Frauds & Scams
Being aware of scams and solicitation for fraudulent purposes goes a long way in protecting your personal information. Scams are perpetrated any number of ways, arriving via the internet, telephone or traditional mail and designed to make you act impulsively. Below are various fraud schemes that occur, with information on what to look for. On the next page, is information to guard your personal information from Identity Theft.
For more information about protecting your security, privacy and account information please visit www.onguardonline.gov. We encourage you to use the information in this link to identify and mitigate risks that could harm the safety and security of your information and your accounts. Because thieves and fraudsters are constantly changing and updating their methods, you should periodically re-visit this link to obtain new protection ideas.
Fraud Advisory for Businesses: Corporate Account Takeover
Cyber criminals are targeting the financial accounts of owners and employees of small and medium sized businesses, resulting in significant business disruption and substantial monetary losses due to fraudulent transfers from these accounts. Often these funds may not be recovered. This document explains what is happening and what you can do to protect your business.
Lately, check fraud schemes have drawn a lot of attention because of both the number of existing scams and the huge financial losses they generate.
An insurance company is getting the word out about such scams as consumers continue to be duped by lucrative offers to make money by depositing checks into their accounts and then wiring a portion of the funds to a third-party account, only to find out that the checks deposited were altered or counterfeit. A Midwestern community bank is dealing with the loss of almost one million dollars from a commercial customer who fell for such a scheme.
The victim has been a long-term customer of the bank. He was contacted by oversees investors to invest in equipment in South Africa. As part of an elaborate international transaction, they claimed that they needed funds to come from the U.S. in order to pay the taxes on the equipment. The victim was informed that he would receive a check and should wire most of the funds to an account in Japan, keeping the remaining balance for his assistance.
Three checks from large American companies were received and deposited, and over $950,000 was wired to Japan in three installments. The checks were returned to the bank by the maker's banks shortly thereafter as having altered payees. The checks had been stolen and altered to reflect the victim as payee. By that time, the money had been wired out of the Japanese bank.
It's important for both retail and commercial customers to remember that if a deal sounds to good to be true, it probably is. Since liability for any bad checks deposited falls on the customer, we can't overstate the need for caution.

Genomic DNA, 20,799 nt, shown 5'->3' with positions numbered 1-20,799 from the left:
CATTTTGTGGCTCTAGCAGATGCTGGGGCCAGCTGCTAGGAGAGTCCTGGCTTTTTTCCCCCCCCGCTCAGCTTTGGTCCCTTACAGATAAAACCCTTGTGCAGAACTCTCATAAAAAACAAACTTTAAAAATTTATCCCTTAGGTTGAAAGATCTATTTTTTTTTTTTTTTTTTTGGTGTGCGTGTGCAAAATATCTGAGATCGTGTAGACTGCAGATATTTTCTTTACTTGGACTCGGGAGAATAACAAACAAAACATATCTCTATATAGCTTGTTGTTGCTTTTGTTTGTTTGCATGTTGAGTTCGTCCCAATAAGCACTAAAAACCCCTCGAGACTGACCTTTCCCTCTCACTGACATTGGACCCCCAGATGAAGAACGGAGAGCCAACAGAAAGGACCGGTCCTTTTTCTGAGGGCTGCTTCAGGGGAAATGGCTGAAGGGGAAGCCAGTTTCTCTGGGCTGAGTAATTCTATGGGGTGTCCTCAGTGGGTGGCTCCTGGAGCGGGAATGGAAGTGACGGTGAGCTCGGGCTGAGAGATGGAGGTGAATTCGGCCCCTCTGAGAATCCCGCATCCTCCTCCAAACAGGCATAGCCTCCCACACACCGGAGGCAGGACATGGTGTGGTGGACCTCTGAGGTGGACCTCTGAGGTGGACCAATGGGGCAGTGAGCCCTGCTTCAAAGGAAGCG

The FBI has posted a Fraud Alert which addresses a number of scams with a list of point-blank questions that should be cause for concern anytime you can answer "yes" as you could be involved in fraud or about to be scammed.
- Is the CHECK from an item you sold on the Internet, such as a car, boat, jewelry, etc.?
- Is the amount of the CHECK more than the item's selling price?
- Did you receive the CHECK via an overnight delivery service?
- Is the CHECK connected to communicating with someone by e–mail?
- Is the CHECK drawn on a business or individual account that is different from the person buying your item or product?
- Have you been informed that you were the winner of a LOTTERY, such as Canadian, Australian, El Gordo, or El Mundo, that you did not enter?
- Have you been instructed to either "WIRE", "SEND" OR "SHIP" MONEY, as soon as possible, to a large U.S. city or to another country, such as Canada, England, or Nigeria?
- Are you receiving PAY or a COMMISSION for facilitating money transfers through your account?
- Did you respond to an e–mail requesting you to CONFIRM, UPDATE OR PROVIDE your account information?
Foreign or out-of-state lotteries or sweepstakes is an old favorite. Who wouldn't want to believe that they've won a fortune? But if you've "won" a lottery that you did not enter or are asked to pay fees to collect any prize, odds are that it's a scam. Adding insult to injury are the subsequent frauds which dupe victims into paying a fee to someone (usually someone posing as a law enforcement officer) to recover lost money
"Phishing" (also called "spoofing") is the act of sending an e-mail to a user falsely claiming to be an established legitimate enterprise in an attempt to scam the user into surrendering private information that will be used for identity theft. The e-mail directs the user to visit a website where they are asked to update personal information, such as passwords and credit card, social security, and bank account numbers, that the legitimate organization already has. The website, however, is bogus and designed only to steal the user's information.
- Never share your User ID or password with anyone. A bank representative will never ask you for your password.
- Question suspicious e–mails. We will never send you an e–mail asking for your online ID or PIN.
- To be sure you're on the website you want, type the address in your browser address bar.